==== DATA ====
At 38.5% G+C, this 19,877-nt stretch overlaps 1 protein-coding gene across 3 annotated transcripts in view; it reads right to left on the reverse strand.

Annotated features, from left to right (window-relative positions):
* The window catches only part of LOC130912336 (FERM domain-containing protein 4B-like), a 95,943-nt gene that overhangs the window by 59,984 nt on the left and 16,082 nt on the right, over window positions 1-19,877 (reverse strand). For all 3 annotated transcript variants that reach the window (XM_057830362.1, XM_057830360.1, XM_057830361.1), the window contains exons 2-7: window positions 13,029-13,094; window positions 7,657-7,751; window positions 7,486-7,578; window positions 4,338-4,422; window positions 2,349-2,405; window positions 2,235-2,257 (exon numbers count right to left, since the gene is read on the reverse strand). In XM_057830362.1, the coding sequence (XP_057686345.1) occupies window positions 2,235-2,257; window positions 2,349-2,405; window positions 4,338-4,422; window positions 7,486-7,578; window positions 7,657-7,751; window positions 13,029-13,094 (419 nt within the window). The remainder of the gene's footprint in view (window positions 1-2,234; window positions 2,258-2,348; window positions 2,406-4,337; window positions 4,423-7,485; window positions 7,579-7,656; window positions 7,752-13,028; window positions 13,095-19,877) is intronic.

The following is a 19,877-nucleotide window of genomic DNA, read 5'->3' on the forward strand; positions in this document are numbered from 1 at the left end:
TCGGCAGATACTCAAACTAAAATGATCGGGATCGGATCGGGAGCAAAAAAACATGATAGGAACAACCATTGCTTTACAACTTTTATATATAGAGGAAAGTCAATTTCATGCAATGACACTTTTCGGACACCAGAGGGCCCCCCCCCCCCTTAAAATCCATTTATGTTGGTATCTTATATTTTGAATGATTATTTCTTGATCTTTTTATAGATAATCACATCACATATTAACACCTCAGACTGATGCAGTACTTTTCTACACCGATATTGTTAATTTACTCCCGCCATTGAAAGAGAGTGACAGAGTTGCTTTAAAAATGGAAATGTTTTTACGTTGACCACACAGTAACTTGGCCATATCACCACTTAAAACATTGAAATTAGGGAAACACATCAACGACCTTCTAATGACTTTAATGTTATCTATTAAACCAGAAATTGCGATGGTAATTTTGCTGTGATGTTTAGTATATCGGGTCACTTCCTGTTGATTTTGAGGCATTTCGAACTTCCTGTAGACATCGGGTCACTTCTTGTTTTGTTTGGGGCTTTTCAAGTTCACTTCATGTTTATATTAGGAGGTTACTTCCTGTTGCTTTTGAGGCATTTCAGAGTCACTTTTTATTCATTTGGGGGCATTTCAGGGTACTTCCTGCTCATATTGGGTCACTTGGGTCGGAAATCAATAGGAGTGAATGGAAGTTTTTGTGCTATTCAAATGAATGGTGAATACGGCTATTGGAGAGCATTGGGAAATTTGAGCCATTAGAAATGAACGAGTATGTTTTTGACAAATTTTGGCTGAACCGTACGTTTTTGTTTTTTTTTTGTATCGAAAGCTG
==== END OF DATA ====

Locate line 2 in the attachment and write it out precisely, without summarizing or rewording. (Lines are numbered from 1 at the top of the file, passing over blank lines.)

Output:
Annotated features, from left to right (window-relative positions):